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Biology for the Global Citizen

Are Linden Trees Killing Bumblebees?

by George Shiflet
Copyright © 2023 George Shiflet. All rights reserved.

Important pollinators, bumblebees are larger and fuzzier than honeybees.  Animals that transport pollen from male flower parts to female flower parts are crucial to the success of many crop plants. Scientists have been alarmed at the increase in diseases that affect honeybees and bumblebees, because they have severely decreased numbers of these important pollinators.  The bees collect and eat nectar and pollen from flowers, and they spend lots of time foraging from their favored sources.  As they move from flower to flower, they also deposit pollen from one source to other flowers.



Figure 1.  Female bumblebee gathering food.  Note the ‘pollen baskets’ on her hind legs, full of collected pollen.

Copyright © by Tony Wills (CC BY-SA 3.0) at https://commons.wikimedia.org/wiki/File:Bumblebee_05.JPG.


So, imagine the alarm when heaps of dead and weakly crawling bumblebees were found under lovely linden (basswood) trees, which are found in many parks, gardens, and urban landscapes.  Studies have attempted  to determine the factors that might lead to such massive losses.  At first, scientists suspected pesticides, which did have a role in some cases.  Where pesticides had not been applied, some researchers hypothesized that the culprit was a toxin contained in the flower’s nectar and in the sap of the linden trees.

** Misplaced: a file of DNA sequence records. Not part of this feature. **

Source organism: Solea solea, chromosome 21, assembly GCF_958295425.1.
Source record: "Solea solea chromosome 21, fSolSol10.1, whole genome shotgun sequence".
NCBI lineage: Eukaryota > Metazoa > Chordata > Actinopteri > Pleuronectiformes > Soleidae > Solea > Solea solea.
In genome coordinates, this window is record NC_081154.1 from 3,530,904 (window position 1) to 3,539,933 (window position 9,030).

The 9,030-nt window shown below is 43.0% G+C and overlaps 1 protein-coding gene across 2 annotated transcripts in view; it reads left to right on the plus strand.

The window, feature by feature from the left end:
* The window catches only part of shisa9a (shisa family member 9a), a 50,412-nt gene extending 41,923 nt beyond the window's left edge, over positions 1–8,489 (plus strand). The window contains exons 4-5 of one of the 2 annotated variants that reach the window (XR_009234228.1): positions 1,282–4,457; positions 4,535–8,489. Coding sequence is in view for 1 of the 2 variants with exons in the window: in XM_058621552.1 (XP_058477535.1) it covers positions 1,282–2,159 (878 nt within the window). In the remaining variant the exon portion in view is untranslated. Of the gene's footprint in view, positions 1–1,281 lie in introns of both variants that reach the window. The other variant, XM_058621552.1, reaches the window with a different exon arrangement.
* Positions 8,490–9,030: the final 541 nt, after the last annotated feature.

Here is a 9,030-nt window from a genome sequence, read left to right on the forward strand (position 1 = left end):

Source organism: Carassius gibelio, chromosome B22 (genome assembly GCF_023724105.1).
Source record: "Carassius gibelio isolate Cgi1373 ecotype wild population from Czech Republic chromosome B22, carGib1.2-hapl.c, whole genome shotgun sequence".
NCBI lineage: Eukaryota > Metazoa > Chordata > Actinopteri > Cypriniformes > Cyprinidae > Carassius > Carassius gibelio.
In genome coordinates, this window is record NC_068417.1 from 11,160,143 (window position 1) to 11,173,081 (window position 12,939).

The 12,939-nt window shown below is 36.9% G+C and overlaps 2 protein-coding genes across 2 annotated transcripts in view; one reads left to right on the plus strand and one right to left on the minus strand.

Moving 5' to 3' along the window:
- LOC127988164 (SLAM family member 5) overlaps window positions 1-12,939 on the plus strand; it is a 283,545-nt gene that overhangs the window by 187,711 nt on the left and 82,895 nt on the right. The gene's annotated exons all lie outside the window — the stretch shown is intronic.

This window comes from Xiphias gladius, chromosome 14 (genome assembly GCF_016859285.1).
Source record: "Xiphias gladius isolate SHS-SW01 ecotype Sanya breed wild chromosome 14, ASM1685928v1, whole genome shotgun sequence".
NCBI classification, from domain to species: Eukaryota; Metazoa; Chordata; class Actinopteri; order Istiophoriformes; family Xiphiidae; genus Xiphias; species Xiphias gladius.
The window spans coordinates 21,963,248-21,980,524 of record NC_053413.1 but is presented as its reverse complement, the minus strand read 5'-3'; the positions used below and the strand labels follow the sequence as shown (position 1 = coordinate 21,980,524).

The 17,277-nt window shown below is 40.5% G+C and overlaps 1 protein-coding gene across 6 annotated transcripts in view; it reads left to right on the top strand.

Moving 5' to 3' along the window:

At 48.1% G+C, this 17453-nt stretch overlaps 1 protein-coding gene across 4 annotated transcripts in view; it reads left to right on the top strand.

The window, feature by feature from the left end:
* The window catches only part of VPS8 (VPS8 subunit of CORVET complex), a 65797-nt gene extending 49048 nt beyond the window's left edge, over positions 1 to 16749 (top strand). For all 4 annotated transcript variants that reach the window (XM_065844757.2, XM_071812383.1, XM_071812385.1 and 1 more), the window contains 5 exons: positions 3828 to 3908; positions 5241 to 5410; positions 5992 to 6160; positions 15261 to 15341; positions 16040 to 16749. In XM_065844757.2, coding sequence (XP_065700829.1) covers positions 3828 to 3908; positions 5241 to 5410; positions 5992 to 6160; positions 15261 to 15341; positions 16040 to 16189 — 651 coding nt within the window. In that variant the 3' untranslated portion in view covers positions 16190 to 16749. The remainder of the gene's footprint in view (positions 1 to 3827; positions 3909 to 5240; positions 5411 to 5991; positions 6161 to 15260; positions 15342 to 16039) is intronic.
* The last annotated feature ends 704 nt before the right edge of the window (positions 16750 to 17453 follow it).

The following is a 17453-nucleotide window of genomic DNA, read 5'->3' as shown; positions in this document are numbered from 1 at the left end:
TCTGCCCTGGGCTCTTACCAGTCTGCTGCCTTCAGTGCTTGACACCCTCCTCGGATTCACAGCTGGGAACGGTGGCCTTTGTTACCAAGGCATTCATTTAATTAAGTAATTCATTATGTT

Further observations and analysis by scientists at Oregon State University, as enumerated below, allowed them “to connect some dots” that modified their hypotheses and furthered understanding. 

  1. Bumblebee deaths tended to occur late in the blooming season, when nectar production was lower. Naturally, less nectar per flower visited results in a greater effort to supply enough energy for flight and other activities. 
  2. Simultaneously, morning temperatures also declined. Lower temperatures affect the bumblebees’ abilities to fly, because their flight muscles must be maintained at 30° (86°F) for the animals to fly.  They can shiver to produce sufficient heat, but it takes more energy to do that, and with lower ambient temperatures, more shivering is required. 
  3. Comparative analysis of the flight muscles from crawling versus healthy flying bees revealed that crawling individuals had much lower metabolic intermediates of the Krebs Cycle (Biology for the Global Citizen, Module 7).  These data indicate that central metabolism is affected, reducing energy levels in crawling bees for flight.  Essentially, without access to the nectar, they starve to death. 
  4. Analysis revealed that the nectar contains an alkaloid, called trigonelline (caffeine is another alkaloid).  It is possible that this chemical acts to reinforce the linden as a source of rich nectar, promoting bee’s loyalty to the tree’s flowers. 

Further experiments continue to assess the role of trigonelline in reinforcing bumblebee behavior.  At this point, it seems that pesticides, lower temperatures, lower nectar volumes, and perhaps nectar chemicals play roles in these massive die offs.  As is the case in many biological phenomena, explanations are rarely simple, but they are fascinating.

We now have evidence that tends to exonerate the beautiful linden trees.  We should not stop planting linden trees, but it is a good idea to place them in areas where other sources of nectar are available to the bees.


Koch, Hauke, and Philip C. Stevenson. "Do linden trees kill bees? Reviewing the causes of bee deaths on silver linden (Tilia tomentosa)." Biology letters 13, no. 9 (2017): 20170484.

Lande, Claire, Sujaya Rao, Jeffrey T. Morré, Gracie Galindo, Julie Kirby, Patrick N. Reardon, Gerd Bobe, and Jan Frederik Stevens. "Linden (Tilia cordata) associated bumble bee mortality: Metabolomic analysis of nectar and bee muscle." PloS one 14, no. 7 (2019): e0218406.